The most well-known of his posters is the one he designed for Circus Knie. It was a stroke of genius, a graphic play with the word, its meaning, and juggling – one of the typical activities circuses are known for.

A SBB locomotive features a celebratory paint job. © Swissmint.

Circus Knie today

Nowadays, Circus Knie with its 200 employees is one of the most important travelling circuses in Europe. It requires two chartered trains and countless trucks to transport all of the artists, props, and animals from one place to the next one. Circus Knie is still a family business and the younger generations are playfully introduced to the circus ring from the age of 4 on.
And just like many other traditional entertainment businesses, it also struggles with financial difficulties. New forms of media are a fierce competition for people who offer peak performances to a live audience every single day. Hence, the new tent Knie purchased as its own birthday present required the financial support of Crowdfunding. However, the fact that Swiss people love their circus is proven by the fact that 498 circus fans compiled the necessary amount of 254,101 CHF within four months.

The model for the colored coin “Centenary of Circus Knie”. © Swissmint.

The commemorative coin “Centenary of Circus Knie” is sign of appreciation and gratitude Switzerland extends to those people who consider it their raison d’être to offer others a few joyous hours, even though the reality of the circus world is very different from the glittering world that enchants visitors.

The alternative design for the coin’s obverse. © Swissmint.

The design for the new commemorative coin

This time, a Swissmint employee was responsible for the design. Remo Mascherini (*1958) has been working as an engraver at Swissmint since 2013. He put Herbert Leupin’s poster onto the coin. But he did so on a computer first.

The final design of the coin which was then realized. © Swissmint.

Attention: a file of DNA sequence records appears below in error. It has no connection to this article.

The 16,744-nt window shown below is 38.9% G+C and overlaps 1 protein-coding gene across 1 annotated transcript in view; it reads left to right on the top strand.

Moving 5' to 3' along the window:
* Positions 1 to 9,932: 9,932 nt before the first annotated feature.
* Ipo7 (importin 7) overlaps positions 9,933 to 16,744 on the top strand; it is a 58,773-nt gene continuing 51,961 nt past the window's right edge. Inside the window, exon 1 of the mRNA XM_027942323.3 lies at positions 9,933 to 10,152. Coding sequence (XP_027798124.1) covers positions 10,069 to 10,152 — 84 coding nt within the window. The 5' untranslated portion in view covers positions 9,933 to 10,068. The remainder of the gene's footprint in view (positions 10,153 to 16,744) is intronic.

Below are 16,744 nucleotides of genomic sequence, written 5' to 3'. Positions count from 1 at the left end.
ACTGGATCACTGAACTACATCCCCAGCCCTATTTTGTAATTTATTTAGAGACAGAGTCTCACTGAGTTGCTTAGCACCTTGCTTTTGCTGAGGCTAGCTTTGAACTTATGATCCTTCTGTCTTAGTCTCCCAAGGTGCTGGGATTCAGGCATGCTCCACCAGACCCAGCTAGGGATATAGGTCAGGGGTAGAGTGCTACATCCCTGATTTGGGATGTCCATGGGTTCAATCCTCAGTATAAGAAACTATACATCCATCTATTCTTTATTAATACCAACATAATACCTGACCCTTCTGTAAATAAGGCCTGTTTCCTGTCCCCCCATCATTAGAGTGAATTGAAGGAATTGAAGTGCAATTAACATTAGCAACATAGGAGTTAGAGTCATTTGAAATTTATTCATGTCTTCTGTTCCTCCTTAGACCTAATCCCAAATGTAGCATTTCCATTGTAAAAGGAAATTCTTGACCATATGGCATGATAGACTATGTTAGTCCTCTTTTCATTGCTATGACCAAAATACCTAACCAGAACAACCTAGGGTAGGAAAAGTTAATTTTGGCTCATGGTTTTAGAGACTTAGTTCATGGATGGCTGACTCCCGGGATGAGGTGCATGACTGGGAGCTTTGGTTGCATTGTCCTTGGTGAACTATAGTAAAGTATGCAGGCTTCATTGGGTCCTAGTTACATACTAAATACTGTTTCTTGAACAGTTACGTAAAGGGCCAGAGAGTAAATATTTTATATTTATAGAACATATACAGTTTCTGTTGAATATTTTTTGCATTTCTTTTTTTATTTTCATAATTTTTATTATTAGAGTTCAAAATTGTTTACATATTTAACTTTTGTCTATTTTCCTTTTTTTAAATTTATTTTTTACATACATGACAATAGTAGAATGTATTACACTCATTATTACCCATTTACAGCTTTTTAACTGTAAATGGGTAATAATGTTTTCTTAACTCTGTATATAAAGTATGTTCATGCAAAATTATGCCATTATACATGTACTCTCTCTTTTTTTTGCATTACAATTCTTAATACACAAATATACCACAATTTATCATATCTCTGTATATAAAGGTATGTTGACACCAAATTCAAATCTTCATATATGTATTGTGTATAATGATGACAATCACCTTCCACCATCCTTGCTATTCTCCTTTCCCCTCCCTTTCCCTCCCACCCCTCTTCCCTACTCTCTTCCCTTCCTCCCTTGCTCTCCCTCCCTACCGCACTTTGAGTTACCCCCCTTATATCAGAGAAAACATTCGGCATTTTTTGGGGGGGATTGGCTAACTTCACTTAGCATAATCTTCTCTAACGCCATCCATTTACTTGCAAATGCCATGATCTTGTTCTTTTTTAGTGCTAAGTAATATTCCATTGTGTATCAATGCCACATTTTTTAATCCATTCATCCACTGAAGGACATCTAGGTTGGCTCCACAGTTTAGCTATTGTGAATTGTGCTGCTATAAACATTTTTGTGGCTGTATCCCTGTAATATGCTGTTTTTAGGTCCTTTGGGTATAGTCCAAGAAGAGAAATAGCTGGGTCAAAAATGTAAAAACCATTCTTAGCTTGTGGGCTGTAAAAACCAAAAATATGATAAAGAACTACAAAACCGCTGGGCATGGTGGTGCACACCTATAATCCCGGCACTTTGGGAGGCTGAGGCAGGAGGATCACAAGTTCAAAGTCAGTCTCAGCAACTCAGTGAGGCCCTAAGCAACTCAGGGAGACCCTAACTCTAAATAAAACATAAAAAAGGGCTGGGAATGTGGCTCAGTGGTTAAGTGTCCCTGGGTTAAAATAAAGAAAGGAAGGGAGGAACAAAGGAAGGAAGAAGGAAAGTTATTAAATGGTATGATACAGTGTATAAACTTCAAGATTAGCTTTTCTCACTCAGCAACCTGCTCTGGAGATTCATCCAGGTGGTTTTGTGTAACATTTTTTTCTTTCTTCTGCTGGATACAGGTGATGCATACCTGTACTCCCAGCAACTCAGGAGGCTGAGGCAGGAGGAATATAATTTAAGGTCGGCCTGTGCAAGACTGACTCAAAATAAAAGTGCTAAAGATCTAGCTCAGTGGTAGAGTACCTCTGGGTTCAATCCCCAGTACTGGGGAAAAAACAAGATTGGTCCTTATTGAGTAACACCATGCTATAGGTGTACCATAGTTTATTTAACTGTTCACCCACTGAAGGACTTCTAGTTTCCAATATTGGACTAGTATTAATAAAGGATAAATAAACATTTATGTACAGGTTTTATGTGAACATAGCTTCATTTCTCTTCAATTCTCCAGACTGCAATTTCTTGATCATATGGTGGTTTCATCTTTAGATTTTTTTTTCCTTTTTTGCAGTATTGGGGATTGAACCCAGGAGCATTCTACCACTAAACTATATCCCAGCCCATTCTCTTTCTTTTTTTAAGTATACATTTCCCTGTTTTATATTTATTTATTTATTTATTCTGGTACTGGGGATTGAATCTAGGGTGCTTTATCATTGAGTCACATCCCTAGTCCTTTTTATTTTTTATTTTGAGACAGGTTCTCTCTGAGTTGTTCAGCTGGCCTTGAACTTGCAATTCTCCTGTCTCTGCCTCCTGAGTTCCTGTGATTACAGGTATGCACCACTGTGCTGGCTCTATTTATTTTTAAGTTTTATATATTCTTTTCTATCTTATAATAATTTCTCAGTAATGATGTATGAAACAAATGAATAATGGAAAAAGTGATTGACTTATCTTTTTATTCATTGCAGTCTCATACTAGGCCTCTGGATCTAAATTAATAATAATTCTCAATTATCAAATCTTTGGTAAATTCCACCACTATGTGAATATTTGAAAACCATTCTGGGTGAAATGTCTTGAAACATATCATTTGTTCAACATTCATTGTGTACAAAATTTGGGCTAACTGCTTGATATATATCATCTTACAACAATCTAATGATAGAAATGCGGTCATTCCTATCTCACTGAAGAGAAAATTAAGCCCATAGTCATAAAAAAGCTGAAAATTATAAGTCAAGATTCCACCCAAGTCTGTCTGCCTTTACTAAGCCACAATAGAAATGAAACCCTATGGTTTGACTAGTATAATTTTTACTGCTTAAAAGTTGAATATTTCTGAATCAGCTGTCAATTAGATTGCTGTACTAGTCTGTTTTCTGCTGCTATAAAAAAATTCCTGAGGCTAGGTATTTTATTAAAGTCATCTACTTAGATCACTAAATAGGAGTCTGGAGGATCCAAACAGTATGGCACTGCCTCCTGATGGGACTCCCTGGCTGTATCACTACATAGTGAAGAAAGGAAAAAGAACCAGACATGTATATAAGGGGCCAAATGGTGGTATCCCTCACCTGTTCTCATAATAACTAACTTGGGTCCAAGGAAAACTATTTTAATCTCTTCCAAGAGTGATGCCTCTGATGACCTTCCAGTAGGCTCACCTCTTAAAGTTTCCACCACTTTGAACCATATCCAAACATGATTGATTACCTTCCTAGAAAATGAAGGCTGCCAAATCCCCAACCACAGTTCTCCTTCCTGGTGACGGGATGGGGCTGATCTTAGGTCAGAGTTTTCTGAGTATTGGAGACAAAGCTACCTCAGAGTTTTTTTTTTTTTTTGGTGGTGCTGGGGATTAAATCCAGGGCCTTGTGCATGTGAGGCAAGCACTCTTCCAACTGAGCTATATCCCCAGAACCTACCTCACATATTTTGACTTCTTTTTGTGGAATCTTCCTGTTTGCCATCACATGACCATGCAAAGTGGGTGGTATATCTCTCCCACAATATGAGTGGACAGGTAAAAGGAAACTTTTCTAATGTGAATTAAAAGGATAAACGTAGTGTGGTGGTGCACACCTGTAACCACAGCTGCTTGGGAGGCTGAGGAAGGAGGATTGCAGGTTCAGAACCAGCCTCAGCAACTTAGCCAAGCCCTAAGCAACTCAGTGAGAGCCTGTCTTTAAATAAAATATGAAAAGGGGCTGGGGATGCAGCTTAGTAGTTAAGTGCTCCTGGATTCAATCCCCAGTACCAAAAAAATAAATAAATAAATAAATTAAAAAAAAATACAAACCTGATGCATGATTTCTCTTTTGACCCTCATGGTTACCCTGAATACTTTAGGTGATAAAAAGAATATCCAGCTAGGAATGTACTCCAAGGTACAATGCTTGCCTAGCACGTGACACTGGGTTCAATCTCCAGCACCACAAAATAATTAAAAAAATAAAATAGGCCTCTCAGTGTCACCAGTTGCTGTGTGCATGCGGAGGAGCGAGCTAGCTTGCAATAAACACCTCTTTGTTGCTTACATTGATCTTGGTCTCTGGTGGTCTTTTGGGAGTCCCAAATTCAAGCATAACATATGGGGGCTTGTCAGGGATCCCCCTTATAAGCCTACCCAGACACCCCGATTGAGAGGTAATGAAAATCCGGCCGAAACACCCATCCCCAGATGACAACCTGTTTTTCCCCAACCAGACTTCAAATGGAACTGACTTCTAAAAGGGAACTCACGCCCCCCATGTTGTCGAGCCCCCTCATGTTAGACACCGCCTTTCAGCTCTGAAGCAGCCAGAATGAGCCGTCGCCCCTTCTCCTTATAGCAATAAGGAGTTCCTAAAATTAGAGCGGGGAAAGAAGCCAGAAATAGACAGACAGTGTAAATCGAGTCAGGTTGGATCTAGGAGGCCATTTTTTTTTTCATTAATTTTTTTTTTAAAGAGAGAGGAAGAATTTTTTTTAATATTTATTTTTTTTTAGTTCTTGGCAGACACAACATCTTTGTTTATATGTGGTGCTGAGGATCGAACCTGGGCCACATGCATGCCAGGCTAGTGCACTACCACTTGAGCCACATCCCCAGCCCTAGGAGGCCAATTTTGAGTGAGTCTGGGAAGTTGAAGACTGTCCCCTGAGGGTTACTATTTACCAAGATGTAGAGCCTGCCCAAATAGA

Nowadays, coins are designed on a screen with the help of a CAD/CAM system. The computer then calculates data sets which serve to either directly make the dies or, as it was done in this case, a model, which allows for the addition of details to the three-dimensional piece of art.

The colorless coin. It will be available as an essay later this year. © Swissmint.

A colorless colored coin as the trial piece

Which is why Switzerland’s first colored coin is already fascinating even before the print has been added with pads. Those who prefer this piece will be able to purchase the colorless silver coin in a small mintage as a trial piece at some point this year.

Once again: the finished piece. © Swissmint.

Swissmint expects a high demand

Swissmint expects a high demand altogether. After all, every collector knows that the “first” coins are very often the ones that tend to increase in value. The mintage of 5,000 pieces is set very low, especially because the coins are minted solely in proof quality. No additional coins in the quality “uncirculated” will be issued. The commemorative coin “Centenary of Circus Knie” is not part of the Swissmint subscription service. It has to be ordered individually and only 5 pieces can be purchased at once.

German customers can get their hands on the coin during the World Money Fair in Berlin or Numismata in Munich – while supplies last that is. Swissmint will be present at both coin conventions. The best opportunity for Swiss collectors to buy this coin is the Basler Münzenmesse on February 9 at the Congress Center in Basel.

Well then: “Allez hopp, Switzerland’s first colored coin!”

All Swissmint coins can be ordered online on the mint’s website.

Some additional information about the federal mint is available on CoinsWeekly.

A detailed article about the history of Circus Knie is available on Circopedia.

The famous Circus Knie poster and numerous other works of Herbert Leupin can be viewed on his website.

This video shows you some of the highlights of the 2018 tour of Circus Knie.

And in case reading all of this has made you want to see Circus Knie for yourself, tickets can be purchased on